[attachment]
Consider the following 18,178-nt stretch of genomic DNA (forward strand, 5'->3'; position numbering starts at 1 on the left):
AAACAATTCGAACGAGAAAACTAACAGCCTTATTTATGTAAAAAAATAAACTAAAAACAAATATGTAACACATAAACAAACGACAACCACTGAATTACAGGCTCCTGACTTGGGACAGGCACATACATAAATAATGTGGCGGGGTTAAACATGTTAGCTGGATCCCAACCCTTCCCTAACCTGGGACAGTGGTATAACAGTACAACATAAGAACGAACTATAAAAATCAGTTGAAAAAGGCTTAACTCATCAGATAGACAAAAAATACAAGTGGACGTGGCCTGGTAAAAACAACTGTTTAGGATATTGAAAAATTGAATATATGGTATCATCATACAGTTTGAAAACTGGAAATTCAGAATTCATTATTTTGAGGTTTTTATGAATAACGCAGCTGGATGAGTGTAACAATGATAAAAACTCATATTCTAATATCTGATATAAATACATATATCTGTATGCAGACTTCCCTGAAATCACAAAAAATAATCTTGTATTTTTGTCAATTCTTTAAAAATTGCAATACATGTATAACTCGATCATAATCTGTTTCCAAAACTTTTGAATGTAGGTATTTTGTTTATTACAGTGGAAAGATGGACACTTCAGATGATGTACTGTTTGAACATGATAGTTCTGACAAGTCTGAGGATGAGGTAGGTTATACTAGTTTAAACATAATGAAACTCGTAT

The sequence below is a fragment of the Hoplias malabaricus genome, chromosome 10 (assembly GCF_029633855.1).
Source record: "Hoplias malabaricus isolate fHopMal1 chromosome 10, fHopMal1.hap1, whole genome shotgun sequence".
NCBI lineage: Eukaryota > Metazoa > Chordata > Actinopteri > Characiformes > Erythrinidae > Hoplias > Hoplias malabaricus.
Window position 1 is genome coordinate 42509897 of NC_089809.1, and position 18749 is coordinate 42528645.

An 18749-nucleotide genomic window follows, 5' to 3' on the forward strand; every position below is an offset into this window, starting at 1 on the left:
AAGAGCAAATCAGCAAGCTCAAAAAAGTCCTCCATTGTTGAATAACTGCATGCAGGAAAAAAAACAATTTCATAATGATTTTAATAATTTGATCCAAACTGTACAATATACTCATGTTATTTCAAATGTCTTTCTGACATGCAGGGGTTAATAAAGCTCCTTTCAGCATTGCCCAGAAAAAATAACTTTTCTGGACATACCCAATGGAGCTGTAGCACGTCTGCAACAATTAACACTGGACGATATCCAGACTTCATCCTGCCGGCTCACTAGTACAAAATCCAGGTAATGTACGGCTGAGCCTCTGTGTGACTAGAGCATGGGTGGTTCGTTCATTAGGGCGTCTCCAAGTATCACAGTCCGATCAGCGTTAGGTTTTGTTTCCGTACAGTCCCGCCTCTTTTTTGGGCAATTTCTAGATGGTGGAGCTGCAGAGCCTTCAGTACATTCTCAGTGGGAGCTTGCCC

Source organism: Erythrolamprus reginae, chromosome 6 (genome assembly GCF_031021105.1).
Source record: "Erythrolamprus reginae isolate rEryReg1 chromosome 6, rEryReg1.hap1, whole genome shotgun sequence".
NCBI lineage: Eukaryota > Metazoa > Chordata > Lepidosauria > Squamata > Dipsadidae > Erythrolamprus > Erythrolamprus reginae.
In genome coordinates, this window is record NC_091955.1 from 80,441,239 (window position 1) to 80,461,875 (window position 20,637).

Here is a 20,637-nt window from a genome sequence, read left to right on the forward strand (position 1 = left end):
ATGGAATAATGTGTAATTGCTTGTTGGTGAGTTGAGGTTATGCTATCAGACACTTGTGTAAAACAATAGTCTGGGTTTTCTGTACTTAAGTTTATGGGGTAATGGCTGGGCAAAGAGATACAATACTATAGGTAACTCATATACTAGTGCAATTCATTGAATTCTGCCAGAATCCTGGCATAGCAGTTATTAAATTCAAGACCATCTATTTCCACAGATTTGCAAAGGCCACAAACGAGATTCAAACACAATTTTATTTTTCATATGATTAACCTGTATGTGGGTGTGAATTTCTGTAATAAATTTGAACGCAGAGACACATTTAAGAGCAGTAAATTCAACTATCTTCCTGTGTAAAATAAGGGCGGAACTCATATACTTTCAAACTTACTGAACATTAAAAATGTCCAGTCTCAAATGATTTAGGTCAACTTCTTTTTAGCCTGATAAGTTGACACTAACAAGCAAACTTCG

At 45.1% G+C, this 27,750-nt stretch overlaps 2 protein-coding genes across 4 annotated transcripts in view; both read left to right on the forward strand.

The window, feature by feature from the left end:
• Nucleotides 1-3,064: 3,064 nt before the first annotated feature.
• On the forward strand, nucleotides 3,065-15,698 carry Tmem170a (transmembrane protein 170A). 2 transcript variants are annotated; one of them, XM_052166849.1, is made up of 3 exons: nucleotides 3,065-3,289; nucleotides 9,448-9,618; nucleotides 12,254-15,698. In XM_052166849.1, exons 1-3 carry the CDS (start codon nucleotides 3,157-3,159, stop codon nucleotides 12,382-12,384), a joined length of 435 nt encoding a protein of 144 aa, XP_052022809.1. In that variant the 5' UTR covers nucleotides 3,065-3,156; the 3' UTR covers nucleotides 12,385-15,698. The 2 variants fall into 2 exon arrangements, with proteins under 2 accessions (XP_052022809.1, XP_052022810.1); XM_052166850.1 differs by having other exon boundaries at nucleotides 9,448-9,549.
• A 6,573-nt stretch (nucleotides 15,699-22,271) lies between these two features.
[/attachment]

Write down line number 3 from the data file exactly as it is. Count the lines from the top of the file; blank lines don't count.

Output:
The sequence below is a fragment of the Hoplias malabaricus genome, chromosome 10 (assembly GCF_029633855.1).